The day after, a year later
Something has changed in Port-au-Prince a year after the January 12th earthquake. The desperate screams of pain that followed the disaster have been converted into silent, enduring tears.
At times it seems that the quake was just yesterday. Many streets look more like the aftermath of a bomb than a natural disaster. During a religious mass to honor the victims in the country’s only soccer stadium, a speaker at the microphone asked all those who lost loved ones to raise their hands. The surge of rising hands sounded like the deep sigh of thousands.
A half-naked woman bathed in a mud puddle, looking ill, sad and homeless, offering a portrait of the country that suffers and whose cries for help haven’t reached enough ears.
The quake rubble seems the same as a year ago. That same dust from the broken buildings and unrepaired streets mixes with smoke from burning trash, giving the city a permanent cap of what looks like dusty smog reflecting the midday sun.
The days seem long in Haiti, with the sensation of “the day after.” Haitians still live a survival routine, waking up to the same nightmare for the past 365 days.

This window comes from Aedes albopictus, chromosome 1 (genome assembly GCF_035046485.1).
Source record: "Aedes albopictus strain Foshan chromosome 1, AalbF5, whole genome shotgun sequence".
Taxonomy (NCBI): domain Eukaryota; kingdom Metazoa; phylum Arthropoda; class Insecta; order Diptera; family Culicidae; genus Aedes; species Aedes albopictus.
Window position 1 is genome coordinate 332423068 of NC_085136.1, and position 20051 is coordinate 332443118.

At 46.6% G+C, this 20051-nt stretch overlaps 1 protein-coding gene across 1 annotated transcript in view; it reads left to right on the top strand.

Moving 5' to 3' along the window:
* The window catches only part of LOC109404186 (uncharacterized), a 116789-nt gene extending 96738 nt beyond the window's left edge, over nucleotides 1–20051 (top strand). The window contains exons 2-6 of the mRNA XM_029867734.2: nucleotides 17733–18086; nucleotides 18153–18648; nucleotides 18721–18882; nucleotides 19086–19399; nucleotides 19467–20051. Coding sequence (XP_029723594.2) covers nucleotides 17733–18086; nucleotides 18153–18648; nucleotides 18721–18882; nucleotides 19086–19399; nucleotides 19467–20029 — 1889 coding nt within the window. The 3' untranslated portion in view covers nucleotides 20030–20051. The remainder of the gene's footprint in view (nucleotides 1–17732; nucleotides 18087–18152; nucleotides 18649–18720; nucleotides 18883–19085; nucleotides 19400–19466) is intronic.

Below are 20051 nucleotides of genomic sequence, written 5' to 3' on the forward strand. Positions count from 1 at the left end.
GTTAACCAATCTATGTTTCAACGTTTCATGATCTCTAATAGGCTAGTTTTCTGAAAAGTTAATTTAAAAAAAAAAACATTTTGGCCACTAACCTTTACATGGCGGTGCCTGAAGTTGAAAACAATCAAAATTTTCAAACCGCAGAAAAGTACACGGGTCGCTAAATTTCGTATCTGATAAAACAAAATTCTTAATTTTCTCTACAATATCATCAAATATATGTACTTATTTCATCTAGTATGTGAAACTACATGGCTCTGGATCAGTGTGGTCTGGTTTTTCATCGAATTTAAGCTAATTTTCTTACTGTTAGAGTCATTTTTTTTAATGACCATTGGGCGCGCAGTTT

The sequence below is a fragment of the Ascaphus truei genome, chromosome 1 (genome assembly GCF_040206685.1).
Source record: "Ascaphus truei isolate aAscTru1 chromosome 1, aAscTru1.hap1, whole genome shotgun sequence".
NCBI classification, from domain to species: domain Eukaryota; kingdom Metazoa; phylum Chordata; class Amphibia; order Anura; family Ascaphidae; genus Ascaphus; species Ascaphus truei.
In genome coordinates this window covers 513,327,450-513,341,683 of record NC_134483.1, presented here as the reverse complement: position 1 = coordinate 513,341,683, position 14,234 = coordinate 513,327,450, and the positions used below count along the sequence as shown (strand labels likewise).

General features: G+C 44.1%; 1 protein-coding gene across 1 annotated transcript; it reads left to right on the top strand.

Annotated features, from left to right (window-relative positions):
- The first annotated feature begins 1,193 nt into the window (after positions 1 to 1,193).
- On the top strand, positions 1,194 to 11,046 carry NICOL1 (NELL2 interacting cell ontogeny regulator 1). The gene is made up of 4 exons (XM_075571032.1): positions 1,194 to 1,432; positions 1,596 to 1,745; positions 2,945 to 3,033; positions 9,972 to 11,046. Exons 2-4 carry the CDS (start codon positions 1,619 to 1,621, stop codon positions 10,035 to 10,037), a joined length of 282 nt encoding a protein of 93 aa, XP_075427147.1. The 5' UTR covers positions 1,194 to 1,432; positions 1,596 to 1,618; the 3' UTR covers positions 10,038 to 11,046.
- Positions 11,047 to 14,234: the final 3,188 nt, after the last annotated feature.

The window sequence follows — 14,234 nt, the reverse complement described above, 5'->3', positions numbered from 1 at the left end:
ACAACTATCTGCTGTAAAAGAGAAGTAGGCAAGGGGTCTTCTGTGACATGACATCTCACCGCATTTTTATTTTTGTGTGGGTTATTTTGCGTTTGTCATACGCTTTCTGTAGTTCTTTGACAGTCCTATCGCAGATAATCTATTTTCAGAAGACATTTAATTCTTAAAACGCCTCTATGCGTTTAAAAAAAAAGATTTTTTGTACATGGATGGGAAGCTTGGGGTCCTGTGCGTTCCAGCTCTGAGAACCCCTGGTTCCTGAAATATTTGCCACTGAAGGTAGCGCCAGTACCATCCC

To a great number of people there are few defenses against the forces trying to shorten their lives – the cholera epidemic, malnutrition, and violence. The cholera bacteria which can be controlled with a little chlorine bleach, has already killed more than 3,750.
Today, the nation’s pride is a brave soccer team whose players are missing arms and legs lost in the quake. Many play on crutches. One player, Mackendy Francois, spoke of how he survived the quake by amputating his own leg to free himself from under the rubble.
Nights in the center of the city, the city of tents and homeless nights under the elements, are like a pitch-dark lion’s den a year after the day the world changed, when a quarter of a million lives were lost.